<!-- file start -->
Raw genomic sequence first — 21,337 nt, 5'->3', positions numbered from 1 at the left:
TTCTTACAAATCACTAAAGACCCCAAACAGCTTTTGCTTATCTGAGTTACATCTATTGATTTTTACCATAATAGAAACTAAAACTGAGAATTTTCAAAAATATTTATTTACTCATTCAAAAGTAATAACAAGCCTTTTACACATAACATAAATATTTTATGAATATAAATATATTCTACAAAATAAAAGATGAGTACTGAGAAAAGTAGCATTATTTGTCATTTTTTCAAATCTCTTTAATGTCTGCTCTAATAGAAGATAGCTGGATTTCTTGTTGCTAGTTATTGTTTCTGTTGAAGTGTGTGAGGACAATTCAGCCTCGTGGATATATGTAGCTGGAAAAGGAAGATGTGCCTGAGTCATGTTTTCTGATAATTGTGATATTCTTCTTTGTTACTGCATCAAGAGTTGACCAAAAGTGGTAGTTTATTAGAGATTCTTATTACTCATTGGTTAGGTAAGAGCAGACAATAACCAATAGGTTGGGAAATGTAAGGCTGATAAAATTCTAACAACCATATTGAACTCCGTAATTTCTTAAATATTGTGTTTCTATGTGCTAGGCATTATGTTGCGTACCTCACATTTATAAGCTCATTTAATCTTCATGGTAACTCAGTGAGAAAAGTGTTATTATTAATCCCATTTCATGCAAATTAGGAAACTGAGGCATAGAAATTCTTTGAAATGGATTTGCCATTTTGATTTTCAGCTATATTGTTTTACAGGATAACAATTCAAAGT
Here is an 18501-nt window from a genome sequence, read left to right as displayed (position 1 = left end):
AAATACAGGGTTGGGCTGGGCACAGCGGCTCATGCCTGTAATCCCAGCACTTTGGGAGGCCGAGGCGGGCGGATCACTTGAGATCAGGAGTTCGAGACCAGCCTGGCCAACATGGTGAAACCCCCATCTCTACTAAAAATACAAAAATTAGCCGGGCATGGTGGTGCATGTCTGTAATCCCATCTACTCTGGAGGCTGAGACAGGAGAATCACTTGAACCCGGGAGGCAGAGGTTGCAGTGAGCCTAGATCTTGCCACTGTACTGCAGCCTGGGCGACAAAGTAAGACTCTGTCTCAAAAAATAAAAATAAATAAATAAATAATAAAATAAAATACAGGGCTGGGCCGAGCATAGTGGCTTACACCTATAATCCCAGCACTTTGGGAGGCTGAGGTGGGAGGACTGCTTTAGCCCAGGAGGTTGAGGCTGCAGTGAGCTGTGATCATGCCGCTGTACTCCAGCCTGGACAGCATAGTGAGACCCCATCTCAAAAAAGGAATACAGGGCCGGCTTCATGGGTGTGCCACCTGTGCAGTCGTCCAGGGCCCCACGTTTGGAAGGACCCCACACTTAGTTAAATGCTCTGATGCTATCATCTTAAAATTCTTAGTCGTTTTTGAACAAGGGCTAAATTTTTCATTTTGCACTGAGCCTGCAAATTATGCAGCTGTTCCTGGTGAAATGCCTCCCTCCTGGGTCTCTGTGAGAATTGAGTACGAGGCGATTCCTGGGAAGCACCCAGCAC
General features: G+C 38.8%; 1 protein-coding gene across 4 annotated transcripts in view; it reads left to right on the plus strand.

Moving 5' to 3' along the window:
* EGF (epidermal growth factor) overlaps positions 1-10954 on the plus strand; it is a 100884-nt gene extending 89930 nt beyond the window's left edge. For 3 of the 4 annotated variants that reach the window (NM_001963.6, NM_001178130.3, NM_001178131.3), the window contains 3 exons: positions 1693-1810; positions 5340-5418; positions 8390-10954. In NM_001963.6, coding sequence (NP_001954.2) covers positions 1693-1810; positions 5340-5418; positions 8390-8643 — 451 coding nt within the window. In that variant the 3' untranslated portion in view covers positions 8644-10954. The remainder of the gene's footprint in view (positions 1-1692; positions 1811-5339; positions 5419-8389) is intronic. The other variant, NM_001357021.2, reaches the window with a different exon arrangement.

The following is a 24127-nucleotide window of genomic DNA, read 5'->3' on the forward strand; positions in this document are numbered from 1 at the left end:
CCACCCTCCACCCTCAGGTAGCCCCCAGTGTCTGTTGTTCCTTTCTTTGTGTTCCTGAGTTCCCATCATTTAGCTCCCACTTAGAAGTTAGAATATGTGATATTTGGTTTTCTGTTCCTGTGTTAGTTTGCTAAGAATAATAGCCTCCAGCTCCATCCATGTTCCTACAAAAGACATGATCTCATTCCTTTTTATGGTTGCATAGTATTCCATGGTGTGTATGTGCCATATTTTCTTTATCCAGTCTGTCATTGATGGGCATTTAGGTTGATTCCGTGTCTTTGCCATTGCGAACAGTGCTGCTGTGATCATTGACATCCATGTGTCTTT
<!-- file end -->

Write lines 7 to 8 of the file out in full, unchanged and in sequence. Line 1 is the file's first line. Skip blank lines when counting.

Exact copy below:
* EGF (epidermal growth factor) overlaps positions 1-10954 on the plus strand; it is a 100884-nt gene extending 89930 nt beyond the window's left edge. For 3 of the 4 annotated variants that reach the window (NM_001963.6, NM_001178130.3, NM_001178131.3), the window contains 3 exons: positions 1693-1810; positions 5340-5418; positions 8390-10954. In NM_001963.6, coding sequence (NP_001954.2) covers positions 1693-1810; positions 5340-5418; positions 8390-8643 — 451 coding nt within the window. In that variant the 3' untranslated portion in view covers positions 8644-10954. The remainder of the gene's footprint in view (positions 1-1692; positions 1811-5339; positions 5419-8389) is intronic. The other variant, NM_001357021.2, reaches the window with a different exon arrangement.

The following is a 24127-nucleotide window of genomic DNA, read 5'->3' on the forward strand; positions in this document are numbered from 1 at the left end: